Notre Dame’s School of Architecture is well known for its new urbanist tendencies, but I think what is more important is our unspoken credo that pretty much anywhere below the Arctic Circle can be made beautiful, comfortable, and prosperous; in short, a great place to live. To do so requires vision, and sensitive, informed development – but it can be done. Our endless outpouring of schemes for the revitalization of South Bend proves the pervasiveness of this confidence.
My last article set forth, as a goal for housing policy, to create beautiful, livable housing at all price points and levels of income. To achieve this, we need a working understanding of beauty. Or rather, why do we call something beautiful? Throughout diverse conversations, I have noted that Americans, when pressed to list beautiful things, will reveal a strong predilection for the natural. Most commonly associated with Jefferson, the ideal of beauty in rural life, apart from the din and filth of urban conditions, is deeply entrenched in the American consciousness. Unfortunately, it is a myth of the Enlightenment – that man, in his natural state, is perfected.
The assistant dean of the Notre Dame School of Architecture, Fr. Richard Bullene, once observed that there is no going back to the garden. Rather, God, in raising us from our fallen state, has prepared for us a different destination, the heavenly Jerusalem. I have stated previously in this column that Roman Catholicism is an urban religion. In fact, this is one of its more unique characteristics. This should not surprise us; though the Church is always engaged in missionary work, the full flowering of its role is not among the rural and dispersed. Though notable, they forever remain exceptions which strain the precepts of an urban rule. One might say that to urbanize is to Romanize.
It might seem that I am rejecting suburban living outright. It is indeed hard for me to come to such conclusions, having been raised in what, in hindsight, can only be described as a synthetic utopia. There was low crime, low unemployment, homelessness was nonexistent. Single family homes in sprawling subdivisions surrounded a university in the middle of nowhere.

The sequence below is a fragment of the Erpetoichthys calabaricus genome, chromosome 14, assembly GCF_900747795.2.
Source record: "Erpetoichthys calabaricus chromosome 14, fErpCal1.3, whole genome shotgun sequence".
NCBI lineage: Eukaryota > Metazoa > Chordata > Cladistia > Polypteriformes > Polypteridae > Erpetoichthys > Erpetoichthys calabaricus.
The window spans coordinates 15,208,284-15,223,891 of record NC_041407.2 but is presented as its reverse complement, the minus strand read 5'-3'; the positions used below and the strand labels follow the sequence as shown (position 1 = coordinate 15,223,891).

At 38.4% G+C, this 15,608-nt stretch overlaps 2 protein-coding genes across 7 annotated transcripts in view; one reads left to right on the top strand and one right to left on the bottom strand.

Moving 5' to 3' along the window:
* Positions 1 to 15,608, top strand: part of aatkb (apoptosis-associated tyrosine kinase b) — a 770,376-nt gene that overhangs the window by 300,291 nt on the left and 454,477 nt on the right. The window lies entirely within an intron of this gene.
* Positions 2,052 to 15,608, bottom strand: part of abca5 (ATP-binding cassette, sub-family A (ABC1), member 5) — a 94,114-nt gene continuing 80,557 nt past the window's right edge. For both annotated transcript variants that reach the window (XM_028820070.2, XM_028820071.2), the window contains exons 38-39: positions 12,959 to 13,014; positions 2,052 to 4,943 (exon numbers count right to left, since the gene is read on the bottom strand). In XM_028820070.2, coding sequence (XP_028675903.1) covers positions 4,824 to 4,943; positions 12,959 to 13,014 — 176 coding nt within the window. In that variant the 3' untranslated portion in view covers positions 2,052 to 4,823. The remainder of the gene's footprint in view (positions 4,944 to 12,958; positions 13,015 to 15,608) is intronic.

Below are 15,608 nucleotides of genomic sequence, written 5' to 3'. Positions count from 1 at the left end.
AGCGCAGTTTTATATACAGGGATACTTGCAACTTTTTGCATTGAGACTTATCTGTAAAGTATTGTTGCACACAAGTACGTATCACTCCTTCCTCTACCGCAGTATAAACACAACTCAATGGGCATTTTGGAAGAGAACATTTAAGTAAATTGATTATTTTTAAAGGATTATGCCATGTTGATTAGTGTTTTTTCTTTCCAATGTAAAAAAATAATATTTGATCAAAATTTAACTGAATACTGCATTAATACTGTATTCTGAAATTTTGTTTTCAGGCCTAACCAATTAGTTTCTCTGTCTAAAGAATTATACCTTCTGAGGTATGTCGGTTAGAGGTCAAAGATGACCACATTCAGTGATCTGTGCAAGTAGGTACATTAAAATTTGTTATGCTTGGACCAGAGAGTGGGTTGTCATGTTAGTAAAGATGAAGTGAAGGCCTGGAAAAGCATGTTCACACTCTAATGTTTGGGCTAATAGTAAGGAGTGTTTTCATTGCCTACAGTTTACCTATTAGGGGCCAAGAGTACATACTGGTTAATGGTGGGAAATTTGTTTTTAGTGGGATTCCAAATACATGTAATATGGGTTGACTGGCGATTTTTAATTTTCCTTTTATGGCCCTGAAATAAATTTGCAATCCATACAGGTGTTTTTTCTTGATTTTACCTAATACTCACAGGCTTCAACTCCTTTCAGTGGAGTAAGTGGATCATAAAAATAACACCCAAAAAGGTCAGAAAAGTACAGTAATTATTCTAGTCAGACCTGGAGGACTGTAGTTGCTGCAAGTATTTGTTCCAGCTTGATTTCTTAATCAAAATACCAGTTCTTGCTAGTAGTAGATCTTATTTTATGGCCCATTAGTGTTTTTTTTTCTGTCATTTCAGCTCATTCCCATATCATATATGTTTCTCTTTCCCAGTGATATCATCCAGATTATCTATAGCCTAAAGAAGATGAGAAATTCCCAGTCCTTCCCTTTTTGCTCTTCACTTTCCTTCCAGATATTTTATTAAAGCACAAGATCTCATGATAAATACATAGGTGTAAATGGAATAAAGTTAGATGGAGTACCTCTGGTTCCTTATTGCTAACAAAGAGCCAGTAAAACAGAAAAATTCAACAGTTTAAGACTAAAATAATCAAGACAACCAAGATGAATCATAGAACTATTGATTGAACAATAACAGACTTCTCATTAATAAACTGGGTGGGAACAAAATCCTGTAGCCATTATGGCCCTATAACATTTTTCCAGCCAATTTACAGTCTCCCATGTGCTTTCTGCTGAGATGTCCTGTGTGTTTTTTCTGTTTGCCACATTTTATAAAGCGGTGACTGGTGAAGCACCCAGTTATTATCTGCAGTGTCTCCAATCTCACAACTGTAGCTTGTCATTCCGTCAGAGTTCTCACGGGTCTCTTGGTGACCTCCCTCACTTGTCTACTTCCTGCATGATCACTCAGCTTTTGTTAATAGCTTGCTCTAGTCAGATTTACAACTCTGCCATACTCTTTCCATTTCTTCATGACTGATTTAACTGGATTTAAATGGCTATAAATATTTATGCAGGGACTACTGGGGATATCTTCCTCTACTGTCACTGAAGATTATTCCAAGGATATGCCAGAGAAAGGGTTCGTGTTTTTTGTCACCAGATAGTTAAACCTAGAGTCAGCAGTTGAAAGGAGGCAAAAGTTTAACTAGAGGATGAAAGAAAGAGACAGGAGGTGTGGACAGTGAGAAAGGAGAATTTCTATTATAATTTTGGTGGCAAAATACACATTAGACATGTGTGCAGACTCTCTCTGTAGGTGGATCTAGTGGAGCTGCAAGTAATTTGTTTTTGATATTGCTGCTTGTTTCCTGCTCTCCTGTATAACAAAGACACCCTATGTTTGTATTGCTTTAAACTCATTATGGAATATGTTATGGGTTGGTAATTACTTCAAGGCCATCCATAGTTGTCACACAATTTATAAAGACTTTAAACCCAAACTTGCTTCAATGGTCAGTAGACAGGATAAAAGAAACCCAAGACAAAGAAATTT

Somewhere amongst the lush, immaculate lawns, there lurked a problem. The real point of failure is economic. A college town, my childhood home was effectively subsidized by 40,000 undergraduates spending their parents’ money from other cities as disposable income. The six home football weekends generate fully half of a local hotel’s annual profit. We lived in utopia because of a continuous influx of capital, and it took me a long time studying architecture to realize that my experience was not typical suburbia.
I generally associate universities with the Greek “polis” model rather than the Roman “urbis,” so I will take this opportunity to coin a more appropriate term for my hometown: HYPOPOLIS. A quick Google search of this term indicates that it has been used by a band, and also a radio show in Las Vegas, but that was intended to be a portmanteau of “hype” and “polis” rather than the prefix “hypo-.” I think it safe to say that I am the first to use the term to describe a zone of inhabitance below the density of a polis. The difference I wish to distinguish between a suburb and a hypopolis is that while a suburb derives its economic and cultural strength from an adjacent city, the hypopolis has an isolated cultural identity with external economic support.
In any event, my hometown, parasitic yet ideal, fails categorically as a model for development. It works as an exception but not as a rule. Like Attica in the Delian League, it reaps what it does not sow, and builds Parthenons to its own glory. At least the Greeks had the decency to use marble.
Getting back to the main point, the beauty of a suburb is ostensibly derived from a highly manicured and managed landscape. Unfortunately, the consequence of such neutered naturalism is a sublime, desensitizing sprawl. One glance at an aerial photograph immediately belies the fiction of natural beauty. Frankly, I sometimes think that what people really love about suburban living isn’t the nature, it’s the managing. It’s the pride in that perfectly mowed lawn and the freshly-painted picket fence. To really get that Norman Rockwell look, I suggest actually leaving the “wet paint” sign on the fence for weeks afterward, ensuring that all the other homeowners appreciate how diligent you are. I suspect there’s something vaguely Presbyterian in all this.
Matthew Balkey is a fifth-year architecture student. His Christmas decorations have already been up for a month. Matthew can be reached at email@example.com.